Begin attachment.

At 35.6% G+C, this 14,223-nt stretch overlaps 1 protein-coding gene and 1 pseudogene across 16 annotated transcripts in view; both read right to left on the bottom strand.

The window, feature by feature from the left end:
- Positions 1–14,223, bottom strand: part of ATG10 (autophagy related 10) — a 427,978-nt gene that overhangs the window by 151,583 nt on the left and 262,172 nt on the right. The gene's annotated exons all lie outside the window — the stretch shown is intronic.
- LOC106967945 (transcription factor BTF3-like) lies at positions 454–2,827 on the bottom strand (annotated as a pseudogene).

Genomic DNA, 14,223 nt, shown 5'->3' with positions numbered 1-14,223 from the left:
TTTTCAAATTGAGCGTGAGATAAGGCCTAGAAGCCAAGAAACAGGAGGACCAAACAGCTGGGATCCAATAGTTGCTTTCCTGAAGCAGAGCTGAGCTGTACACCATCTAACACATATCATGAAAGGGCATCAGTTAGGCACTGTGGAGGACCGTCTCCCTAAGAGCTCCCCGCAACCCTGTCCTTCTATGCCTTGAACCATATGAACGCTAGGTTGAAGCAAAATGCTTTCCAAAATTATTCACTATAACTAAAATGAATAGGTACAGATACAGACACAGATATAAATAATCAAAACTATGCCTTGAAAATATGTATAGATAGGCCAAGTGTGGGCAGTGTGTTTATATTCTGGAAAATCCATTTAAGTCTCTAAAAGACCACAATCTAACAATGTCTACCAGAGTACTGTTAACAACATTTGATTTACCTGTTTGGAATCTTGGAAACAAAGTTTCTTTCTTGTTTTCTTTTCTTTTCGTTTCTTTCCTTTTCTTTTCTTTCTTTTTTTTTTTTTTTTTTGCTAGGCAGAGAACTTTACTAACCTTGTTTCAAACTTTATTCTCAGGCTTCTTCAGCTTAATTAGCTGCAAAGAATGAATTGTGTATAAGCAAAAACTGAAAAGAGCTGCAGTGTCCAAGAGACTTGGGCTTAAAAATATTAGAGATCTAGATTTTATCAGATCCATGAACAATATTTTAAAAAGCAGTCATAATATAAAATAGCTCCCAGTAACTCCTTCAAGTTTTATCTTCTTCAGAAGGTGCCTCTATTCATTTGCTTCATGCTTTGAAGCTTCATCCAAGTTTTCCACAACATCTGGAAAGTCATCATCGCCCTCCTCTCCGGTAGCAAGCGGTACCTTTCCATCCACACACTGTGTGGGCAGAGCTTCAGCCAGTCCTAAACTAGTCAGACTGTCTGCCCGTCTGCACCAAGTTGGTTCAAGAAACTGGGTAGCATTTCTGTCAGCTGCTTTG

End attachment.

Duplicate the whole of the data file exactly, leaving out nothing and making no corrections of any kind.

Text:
At 35.6% G+C, this 14,223-nt stretch overlaps 1 protein-coding gene and 1 pseudogene across 16 annotated transcripts in view; both read right to left on the bottom strand.

The window, feature by feature from the left end:
- Positions 1–14,223, bottom strand: part of ATG10 (autophagy related 10) — a 427,978-nt gene that overhangs the window by 151,583 nt on the left and 262,172 nt on the right. The gene's annotated exons all lie outside the window — the stretch shown is intronic.
- LOC106967945 (transcription factor BTF3-like) lies at positions 454–2,827 on the bottom strand (annotated as a pseudogene).

Genomic DNA, 14,223 nt, shown 5'->3' with positions numbered 1-14,223 from the left:
TTTTCAAATTGAGCGTGAGATAAGGCCTAGAAGCCAAGAAACAGGAGGACCAAACAGCTGGGATCCAATAGTTGCTTTCCTGAAGCAGAGCTGAGCTGTACACCATCTAACACATATCATGAAAGGGCATCAGTTAGGCACTGTGGAGGACCGTCTCCCTAAGAGCTCCCCGCAACCCTGTCCTTCTATGCCTTGAACCATATGAACGCTAGGTTGAAGCAAAATGCTTTCCAAAATTATTCACTATAACTAAAATGAATAGGTACAGATACAGACACAGATATAAATAATCAAAACTATGCCTTGAAAATATGTATAGATAGGCCAAGTGTGGGCAGTGTGTTTATATTCTGGAAAATCCATTTAAGTCTCTAAAAGACCACAATCTAACAATGTCTACCAGAGTACTGTTAACAACATTTGATTTACCTGTTTGGAATCTTGGAAACAAAGTTTCTTTCTTGTTTTCTTTTCTTTTCGTTTCTTTCCTTTTCTTTTCTTTCTTTTTTTTTTTTTTTTTTGCTAGGCAGAGAACTTTACTAACCTTGTTTCAAACTTTATTCTCAGGCTTCTTCAGCTTAATTAGCTGCAAAGAATGAATTGTGTATAAGCAAAAACTGAAAAGAGCTGCAGTGTCCAAGAGACTTGGGCTTAAAAATATTAGAGATCTAGATTTTATCAGATCCATGAACAATATTTTAAAAAGCAGTCATAATATAAAATAGCTCCCAGTAACTCCTTCAAGTTTTATCTTCTTCAGAAGGTGCCTCTATTCATTTGCTTCATGCTTTGAAGCTTCATCCAAGTTTTCCACAACATCTGGAAAGTCATCATCGCCCTCCTCTCCGGTAGCAAGCGGTACCTTTCCATCCACACACTGTGTGGGCAGAGCTTCAGCCAGTCCTAAACTAGTCAGACTGTCTGCCCGTCTGCACCAAGTTGGTTCAAGAAACTGGGTAGCATTTCTGTCAGCTGCTTTG